Revolutionary Movements in Russia

Essay by signal2711University, Bachelor'sA+, January 2006

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The revolutionary movements in Russia all exhibit common themes that define its ultimate path toward the Revolution of 1917. Yarmolinsky, Zelnik, and Fitzpatrick present complementing views on Russia's revolutionary path. The failures of the Populists to foment a revolution amongst the rural peasants fostered a series of new and antagonistic interpretations on how Russia would achieve reform. Various theoretical groups sought new ideas to accomplish necessary reform, but no other group than the Marxists attracted a significant following. The Marxists theorized that revolutionary reform could only come from a bourgeois rejection of autocracy, and then a proletarian revolution against bourgeois capitalism. After the Revolution of 1905, the Marxists experienced a split between two groups that called themselves either Bolshevik or Menshevik. Their differences in ideology contributed to the paradoxical development and procrastination of revolutionary action after 1905 up until 1917.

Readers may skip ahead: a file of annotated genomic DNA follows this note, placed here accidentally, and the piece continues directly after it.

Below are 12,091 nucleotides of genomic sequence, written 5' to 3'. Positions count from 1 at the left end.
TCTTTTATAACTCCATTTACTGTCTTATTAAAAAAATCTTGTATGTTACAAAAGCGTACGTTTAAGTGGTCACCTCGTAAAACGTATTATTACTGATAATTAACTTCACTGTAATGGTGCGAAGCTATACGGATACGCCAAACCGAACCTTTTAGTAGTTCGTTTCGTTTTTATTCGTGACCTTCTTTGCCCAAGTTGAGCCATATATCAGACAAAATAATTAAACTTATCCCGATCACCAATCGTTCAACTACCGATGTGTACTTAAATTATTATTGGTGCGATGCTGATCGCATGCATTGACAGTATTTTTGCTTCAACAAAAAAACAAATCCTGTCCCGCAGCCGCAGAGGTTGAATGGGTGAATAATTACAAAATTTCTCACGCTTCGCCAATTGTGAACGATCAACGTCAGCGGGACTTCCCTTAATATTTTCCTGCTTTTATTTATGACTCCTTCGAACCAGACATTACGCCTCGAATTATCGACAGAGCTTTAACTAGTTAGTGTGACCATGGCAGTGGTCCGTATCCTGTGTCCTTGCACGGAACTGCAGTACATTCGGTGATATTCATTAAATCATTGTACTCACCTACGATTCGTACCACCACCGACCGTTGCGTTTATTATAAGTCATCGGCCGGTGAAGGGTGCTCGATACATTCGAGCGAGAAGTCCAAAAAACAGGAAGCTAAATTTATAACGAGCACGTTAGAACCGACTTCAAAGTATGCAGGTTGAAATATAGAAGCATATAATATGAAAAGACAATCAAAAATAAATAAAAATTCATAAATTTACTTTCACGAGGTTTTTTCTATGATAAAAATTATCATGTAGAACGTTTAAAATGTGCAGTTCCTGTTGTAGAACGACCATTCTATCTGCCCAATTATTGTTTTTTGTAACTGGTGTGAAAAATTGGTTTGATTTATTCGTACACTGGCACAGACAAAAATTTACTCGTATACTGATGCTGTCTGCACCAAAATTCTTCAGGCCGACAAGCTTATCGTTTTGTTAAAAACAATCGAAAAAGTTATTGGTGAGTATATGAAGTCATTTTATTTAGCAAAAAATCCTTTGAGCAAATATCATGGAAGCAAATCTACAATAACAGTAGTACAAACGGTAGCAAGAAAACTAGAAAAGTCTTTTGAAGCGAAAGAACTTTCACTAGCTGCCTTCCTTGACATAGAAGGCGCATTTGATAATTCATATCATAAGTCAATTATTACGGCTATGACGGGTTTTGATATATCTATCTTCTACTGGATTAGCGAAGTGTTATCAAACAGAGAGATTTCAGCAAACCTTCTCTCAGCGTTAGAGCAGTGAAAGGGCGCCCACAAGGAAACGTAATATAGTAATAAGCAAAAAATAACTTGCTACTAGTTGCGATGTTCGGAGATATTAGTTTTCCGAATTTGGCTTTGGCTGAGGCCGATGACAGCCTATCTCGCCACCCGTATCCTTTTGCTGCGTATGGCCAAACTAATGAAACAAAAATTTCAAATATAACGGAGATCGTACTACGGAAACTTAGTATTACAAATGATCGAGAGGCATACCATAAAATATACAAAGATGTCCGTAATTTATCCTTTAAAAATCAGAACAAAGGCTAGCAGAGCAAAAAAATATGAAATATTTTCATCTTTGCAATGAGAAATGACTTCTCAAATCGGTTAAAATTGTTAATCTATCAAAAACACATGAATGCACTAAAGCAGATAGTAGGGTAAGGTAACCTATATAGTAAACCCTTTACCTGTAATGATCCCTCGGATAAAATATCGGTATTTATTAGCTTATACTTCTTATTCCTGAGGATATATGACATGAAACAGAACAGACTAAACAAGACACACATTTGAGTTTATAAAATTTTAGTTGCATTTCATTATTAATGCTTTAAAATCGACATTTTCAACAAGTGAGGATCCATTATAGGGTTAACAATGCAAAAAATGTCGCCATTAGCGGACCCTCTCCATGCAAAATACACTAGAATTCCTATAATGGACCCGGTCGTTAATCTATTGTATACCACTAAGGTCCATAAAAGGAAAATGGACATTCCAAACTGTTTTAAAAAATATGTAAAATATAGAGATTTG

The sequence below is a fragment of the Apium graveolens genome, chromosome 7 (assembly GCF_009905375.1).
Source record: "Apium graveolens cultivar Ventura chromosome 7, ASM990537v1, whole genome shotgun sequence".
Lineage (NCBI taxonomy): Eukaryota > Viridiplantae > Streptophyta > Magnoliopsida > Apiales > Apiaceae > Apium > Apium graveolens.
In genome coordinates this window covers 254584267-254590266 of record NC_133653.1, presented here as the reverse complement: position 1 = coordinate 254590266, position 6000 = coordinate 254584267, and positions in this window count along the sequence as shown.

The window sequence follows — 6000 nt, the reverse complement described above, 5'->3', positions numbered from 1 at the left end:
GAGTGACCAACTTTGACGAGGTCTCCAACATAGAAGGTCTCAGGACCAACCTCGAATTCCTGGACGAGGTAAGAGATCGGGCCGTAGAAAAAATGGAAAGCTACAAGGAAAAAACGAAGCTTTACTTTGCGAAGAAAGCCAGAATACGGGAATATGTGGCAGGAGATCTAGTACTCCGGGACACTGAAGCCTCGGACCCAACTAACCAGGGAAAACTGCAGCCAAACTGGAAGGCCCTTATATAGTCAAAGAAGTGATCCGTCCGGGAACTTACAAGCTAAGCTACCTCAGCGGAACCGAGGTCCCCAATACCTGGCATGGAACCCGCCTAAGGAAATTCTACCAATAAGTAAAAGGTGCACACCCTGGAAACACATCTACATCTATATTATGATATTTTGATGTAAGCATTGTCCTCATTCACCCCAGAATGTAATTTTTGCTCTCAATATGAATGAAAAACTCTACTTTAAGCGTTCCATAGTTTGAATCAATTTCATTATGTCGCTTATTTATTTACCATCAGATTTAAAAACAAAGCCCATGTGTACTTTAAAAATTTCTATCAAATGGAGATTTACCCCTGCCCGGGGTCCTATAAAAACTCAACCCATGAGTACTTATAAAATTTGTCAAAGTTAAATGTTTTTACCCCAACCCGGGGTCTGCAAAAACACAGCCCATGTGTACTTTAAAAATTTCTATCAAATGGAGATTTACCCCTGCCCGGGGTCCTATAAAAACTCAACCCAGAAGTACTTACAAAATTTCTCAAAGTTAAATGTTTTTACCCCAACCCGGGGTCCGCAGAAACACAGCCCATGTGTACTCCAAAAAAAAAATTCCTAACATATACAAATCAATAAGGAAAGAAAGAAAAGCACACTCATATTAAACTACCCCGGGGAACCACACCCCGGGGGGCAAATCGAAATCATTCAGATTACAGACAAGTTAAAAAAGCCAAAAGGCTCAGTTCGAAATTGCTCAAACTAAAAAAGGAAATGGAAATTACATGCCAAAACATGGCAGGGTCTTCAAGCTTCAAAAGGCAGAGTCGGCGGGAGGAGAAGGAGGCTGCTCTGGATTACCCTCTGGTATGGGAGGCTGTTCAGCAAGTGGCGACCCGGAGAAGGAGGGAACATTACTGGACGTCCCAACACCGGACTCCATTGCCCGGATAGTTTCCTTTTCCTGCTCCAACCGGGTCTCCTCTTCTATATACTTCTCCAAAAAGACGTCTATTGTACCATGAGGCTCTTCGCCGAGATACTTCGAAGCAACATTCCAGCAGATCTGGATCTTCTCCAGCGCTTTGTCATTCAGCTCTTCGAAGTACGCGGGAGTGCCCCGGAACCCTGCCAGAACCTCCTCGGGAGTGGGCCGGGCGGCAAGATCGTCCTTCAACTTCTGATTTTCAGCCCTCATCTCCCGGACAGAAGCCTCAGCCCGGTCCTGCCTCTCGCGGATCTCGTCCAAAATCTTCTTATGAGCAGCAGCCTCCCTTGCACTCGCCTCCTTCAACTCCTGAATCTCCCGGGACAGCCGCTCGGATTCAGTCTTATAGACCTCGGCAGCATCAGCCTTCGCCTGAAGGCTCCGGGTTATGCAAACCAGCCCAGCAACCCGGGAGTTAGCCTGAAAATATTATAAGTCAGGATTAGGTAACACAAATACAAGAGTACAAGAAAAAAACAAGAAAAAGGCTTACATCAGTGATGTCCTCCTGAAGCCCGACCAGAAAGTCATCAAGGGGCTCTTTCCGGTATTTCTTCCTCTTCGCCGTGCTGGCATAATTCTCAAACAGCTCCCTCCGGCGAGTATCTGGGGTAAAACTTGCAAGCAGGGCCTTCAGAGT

All three historians agree that the rural peasants were not the driving force behind the revolutions of 1905 and 1917.

As Yarmolinksy claims, the Populists failed in achieving significant revolutionary reform, because they did not truly understand the peasants and had no direction. Further adding to the failure of the Populist crusade was the lack of organization amongst the propagandist groups. On the other hand, a revolutionary group such as the Bolsheviks stressed the importance of a tight-knit party under a centralized leadership - an essential component in advancing the proletarian revolution. A supporter of Lenin's ideology, Carr would agree with Yarmolinsky on the failures of the Populists in terms of their lack of centralized leadership. Furthermore, Carr agrees that the rural peasants, although initially a part of the revolutionary process, were not the true driving force for revolution; it was the urban worker that provided the necessary enthusiasm to complete the Marxist revolutionary evolution scheme. Fitzpatrick also substantiates...